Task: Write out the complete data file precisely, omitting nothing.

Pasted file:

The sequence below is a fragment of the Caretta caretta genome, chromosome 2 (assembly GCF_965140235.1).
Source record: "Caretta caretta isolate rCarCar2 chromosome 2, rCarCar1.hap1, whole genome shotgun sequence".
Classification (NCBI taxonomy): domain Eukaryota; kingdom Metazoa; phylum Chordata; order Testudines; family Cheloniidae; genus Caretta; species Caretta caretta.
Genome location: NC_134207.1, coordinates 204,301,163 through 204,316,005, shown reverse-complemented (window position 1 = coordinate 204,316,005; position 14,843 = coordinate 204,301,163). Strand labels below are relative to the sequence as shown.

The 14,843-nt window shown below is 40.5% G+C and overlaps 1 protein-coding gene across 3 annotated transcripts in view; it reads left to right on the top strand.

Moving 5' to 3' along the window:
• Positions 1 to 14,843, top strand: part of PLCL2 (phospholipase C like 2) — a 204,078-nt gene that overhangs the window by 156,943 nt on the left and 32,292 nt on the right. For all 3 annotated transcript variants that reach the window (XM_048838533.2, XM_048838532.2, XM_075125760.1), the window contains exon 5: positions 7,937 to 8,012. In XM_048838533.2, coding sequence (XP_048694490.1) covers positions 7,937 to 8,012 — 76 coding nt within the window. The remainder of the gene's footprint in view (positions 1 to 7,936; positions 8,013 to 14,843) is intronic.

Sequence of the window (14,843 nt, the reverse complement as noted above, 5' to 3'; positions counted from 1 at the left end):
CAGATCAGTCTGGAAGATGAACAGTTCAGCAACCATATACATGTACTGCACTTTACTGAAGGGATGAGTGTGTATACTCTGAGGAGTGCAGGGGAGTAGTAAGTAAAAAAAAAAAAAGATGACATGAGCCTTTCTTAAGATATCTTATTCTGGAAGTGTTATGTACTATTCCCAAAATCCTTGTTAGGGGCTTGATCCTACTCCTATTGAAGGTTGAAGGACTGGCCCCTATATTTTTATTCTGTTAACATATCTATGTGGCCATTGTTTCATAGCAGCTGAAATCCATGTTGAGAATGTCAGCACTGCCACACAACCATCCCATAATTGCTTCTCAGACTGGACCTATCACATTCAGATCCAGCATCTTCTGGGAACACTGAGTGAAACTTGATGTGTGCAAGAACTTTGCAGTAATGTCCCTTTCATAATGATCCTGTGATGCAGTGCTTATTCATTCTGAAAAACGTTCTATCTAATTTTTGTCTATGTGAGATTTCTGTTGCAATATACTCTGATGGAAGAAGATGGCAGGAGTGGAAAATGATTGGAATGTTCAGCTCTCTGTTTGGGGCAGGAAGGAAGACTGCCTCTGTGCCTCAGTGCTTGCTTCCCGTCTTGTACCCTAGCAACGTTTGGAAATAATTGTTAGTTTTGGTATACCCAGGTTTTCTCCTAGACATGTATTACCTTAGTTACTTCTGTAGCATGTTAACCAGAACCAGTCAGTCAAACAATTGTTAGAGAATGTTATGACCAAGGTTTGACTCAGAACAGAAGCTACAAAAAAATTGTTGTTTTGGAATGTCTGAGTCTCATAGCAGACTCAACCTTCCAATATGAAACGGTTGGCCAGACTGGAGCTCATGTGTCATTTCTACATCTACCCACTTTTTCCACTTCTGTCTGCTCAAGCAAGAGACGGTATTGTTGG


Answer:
The sequence below is a fragment of the Caretta caretta genome, chromosome 2 (assembly GCF_965140235.1).
Source record: "Caretta caretta isolate rCarCar2 chromosome 2, rCarCar1.hap1, whole genome shotgun sequence".
Classification (NCBI taxonomy): domain Eukaryota; kingdom Metazoa; phylum Chordata; order Testudines; family Cheloniidae; genus Caretta; species Caretta caretta.
Genome location: NC_134207.1, coordinates 204,301,163 through 204,316,005, shown reverse-complemented (window position 1 = coordinate 204,316,005; position 14,843 = coordinate 204,301,163). Strand labels below are relative to the sequence as shown.

The 14,843-nt window shown below is 40.5% G+C and overlaps 1 protein-coding gene across 3 annotated transcripts in view; it reads left to right on the top strand.

Moving 5' to 3' along the window:
• Positions 1 to 14,843, top strand: part of PLCL2 (phospholipase C like 2) — a 204,078-nt gene that overhangs the window by 156,943 nt on the left and 32,292 nt on the right. For all 3 annotated transcript variants that reach the window (XM_048838533.2, XM_048838532.2, XM_075125760.1), the window contains exon 5: positions 7,937 to 8,012. In XM_048838533.2, coding sequence (XP_048694490.1) covers positions 7,937 to 8,012 — 76 coding nt within the window. The remainder of the gene's footprint in view (positions 1 to 7,936; positions 8,013 to 14,843) is intronic.

Sequence of the window (14,843 nt, the reverse complement as noted above, 5' to 3'; positions counted from 1 at the left end):
CAGATCAGTCTGGAAGATGAACAGTTCAGCAACCATATACATGTACTGCACTTTACTGAAGGGATGAGTGTGTATACTCTGAGGAGTGCAGGGGAGTAGTAAGTAAAAAAAAAAAAAGATGACATGAGCCTTTCTTAAGATATCTTATTCTGGAAGTGTTATGTACTATTCCCAAAATCCTTGTTAGGGGCTTGATCCTACTCCTATTGAAGGTTGAAGGACTGGCCCCTATATTTTTATTCTGTTAACATATCTATGTGGCCATTGTTTCATAGCAGCTGAAATCCATGTTGAGAATGTCAGCACTGCCACACAACCATCCCATAATTGCTTCTCAGACTGGACCTATCACATTCAGATCCAGCATCTTCTGGGAACACTGAGTGAAACTTGATGTGTGCAAGAACTTTGCAGTAATGTCCCTTTCATAATGATCCTGTGATGCAGTGCTTATTCATTCTGAAAAACGTTCTATCTAATTTTTGTCTATGTGAGATTTCTGTTGCAATATACTCTGATGGAAGAAGATGGCAGGAGTGGAAAATGATTGGAATGTTCAGCTCTCTGTTTGGGGCAGGAAGGAAGACTGCCTCTGTGCCTCAGTGCTTGCTTCCCGTCTTGTACCCTAGCAACGTTTGGAAATAATTGTTAGTTTTGGTATACCCAGGTTTTCTCCTAGACATGTATTACCTTAGTTACTTCTGTAGCATGTTAACCAGAACCAGTCAGTCAAACAATTGTTAGAGAATGTTATGACCAAGGTTTGACTCAGAACAGAAGCTACAAAAAAATTGTTGTTTTGGAATGTCTGAGTCTCATAGCAGACTCAACCTTCCAATATGAAACGGTTGGCCAGACTGGAGCTCATGTGTCATTTCTACATCTACCCACTTTTTCCACTTCTGTCTGCTCAAGCAAGAGACGGTATTGTTGG